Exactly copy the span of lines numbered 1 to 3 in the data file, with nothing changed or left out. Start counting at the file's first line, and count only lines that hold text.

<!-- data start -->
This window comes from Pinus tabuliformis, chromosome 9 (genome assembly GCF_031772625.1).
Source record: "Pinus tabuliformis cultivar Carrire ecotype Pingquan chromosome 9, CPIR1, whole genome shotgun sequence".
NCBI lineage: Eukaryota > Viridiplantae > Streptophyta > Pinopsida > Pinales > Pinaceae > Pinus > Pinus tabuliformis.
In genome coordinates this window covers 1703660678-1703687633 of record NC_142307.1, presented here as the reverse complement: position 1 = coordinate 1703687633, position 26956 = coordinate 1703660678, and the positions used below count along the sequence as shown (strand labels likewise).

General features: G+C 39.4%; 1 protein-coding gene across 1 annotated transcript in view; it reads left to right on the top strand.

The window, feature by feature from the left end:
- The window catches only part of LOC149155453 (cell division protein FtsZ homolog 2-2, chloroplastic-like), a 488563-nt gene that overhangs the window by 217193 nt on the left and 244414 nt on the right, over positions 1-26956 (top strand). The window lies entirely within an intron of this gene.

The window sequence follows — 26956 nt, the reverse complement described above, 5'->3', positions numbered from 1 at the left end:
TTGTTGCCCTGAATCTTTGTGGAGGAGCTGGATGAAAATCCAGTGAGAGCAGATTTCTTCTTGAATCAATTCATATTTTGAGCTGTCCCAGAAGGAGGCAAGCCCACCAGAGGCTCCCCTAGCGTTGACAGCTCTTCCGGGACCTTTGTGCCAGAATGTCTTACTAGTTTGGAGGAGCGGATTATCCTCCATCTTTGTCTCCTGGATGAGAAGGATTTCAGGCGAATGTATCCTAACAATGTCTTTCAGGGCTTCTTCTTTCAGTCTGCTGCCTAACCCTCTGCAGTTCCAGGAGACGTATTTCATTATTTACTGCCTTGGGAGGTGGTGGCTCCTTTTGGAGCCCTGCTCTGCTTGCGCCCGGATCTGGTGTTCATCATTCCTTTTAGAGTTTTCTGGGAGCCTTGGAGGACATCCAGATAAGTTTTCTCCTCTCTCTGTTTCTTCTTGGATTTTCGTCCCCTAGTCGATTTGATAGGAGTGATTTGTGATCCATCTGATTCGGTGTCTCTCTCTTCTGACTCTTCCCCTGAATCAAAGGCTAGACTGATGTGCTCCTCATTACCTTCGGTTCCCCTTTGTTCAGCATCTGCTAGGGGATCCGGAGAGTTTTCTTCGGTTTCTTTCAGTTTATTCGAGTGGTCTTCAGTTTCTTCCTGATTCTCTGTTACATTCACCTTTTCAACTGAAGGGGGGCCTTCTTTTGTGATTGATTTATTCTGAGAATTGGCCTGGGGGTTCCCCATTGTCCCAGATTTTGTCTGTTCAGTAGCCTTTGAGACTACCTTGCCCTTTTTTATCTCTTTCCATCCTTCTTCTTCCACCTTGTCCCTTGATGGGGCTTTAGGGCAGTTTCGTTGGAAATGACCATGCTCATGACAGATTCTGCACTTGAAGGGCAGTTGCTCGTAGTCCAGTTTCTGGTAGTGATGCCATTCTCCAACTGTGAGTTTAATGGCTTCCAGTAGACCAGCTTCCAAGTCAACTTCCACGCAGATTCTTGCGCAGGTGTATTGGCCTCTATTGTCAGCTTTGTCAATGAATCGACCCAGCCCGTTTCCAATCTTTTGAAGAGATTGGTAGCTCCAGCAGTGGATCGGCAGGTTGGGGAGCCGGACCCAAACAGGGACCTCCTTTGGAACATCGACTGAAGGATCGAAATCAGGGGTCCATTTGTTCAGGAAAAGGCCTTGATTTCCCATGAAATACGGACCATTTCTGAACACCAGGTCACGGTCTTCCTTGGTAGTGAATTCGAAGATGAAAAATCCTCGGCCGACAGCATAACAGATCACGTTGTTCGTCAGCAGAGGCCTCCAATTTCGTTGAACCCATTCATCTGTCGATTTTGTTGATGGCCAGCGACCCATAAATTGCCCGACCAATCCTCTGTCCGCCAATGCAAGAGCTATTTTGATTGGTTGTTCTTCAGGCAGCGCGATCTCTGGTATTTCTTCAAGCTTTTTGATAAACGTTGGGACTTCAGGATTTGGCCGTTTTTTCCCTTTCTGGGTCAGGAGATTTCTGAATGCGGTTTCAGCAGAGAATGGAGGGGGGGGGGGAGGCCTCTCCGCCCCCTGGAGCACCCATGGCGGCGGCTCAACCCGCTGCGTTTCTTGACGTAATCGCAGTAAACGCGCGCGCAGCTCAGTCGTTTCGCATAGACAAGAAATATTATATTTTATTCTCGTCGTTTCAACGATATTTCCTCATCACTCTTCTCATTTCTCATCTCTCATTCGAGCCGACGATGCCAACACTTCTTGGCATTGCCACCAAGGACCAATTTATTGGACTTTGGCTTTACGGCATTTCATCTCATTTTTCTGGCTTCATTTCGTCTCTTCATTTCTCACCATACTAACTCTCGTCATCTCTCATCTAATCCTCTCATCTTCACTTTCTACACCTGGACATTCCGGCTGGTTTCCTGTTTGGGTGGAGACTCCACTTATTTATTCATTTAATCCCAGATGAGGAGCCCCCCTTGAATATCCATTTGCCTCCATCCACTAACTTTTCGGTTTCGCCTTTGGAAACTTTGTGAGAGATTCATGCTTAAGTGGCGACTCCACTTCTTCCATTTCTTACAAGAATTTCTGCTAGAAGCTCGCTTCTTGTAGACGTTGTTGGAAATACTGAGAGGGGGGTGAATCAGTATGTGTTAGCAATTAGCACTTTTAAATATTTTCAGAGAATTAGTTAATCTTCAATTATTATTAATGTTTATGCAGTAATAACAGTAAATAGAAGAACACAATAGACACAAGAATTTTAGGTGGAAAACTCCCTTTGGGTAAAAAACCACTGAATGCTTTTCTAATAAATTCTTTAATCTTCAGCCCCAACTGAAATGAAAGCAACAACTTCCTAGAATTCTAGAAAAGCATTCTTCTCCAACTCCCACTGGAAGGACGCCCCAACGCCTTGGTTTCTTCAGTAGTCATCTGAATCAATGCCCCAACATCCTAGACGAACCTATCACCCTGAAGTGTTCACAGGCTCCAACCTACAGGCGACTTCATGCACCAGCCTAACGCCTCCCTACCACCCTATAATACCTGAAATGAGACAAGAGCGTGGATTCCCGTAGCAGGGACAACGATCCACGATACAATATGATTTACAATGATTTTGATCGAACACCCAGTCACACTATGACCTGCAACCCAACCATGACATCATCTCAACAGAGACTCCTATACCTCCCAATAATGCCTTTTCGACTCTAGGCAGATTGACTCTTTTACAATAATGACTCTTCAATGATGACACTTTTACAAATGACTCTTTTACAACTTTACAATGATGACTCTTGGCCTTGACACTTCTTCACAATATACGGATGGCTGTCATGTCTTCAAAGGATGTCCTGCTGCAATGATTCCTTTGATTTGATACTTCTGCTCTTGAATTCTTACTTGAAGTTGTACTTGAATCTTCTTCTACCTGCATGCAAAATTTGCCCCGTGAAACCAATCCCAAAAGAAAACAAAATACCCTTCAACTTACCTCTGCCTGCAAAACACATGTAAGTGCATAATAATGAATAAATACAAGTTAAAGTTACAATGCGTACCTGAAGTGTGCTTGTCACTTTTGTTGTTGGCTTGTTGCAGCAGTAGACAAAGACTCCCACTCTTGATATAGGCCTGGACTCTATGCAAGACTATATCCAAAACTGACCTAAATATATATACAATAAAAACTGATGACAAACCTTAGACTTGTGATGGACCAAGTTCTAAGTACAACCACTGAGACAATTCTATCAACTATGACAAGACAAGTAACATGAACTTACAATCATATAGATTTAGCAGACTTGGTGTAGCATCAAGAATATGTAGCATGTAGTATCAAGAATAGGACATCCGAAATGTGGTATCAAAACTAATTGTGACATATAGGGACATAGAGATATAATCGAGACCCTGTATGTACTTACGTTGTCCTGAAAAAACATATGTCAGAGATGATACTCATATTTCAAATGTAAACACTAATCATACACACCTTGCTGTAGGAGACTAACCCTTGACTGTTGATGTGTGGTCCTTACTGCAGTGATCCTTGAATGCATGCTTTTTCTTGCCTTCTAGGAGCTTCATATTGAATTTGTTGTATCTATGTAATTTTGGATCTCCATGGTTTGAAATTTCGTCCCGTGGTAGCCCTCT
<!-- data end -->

This window comes from Pinus tabuliformis, chromosome 9 (genome assembly GCF_031772625.1).
Source record: "Pinus tabuliformis cultivar Carrire ecotype Pingquan chromosome 9, CPIR1, whole genome shotgun sequence".
NCBI lineage: Eukaryota > Viridiplantae > Streptophyta > Pinopsida > Pinales > Pinaceae > Pinus > Pinus tabuliformis.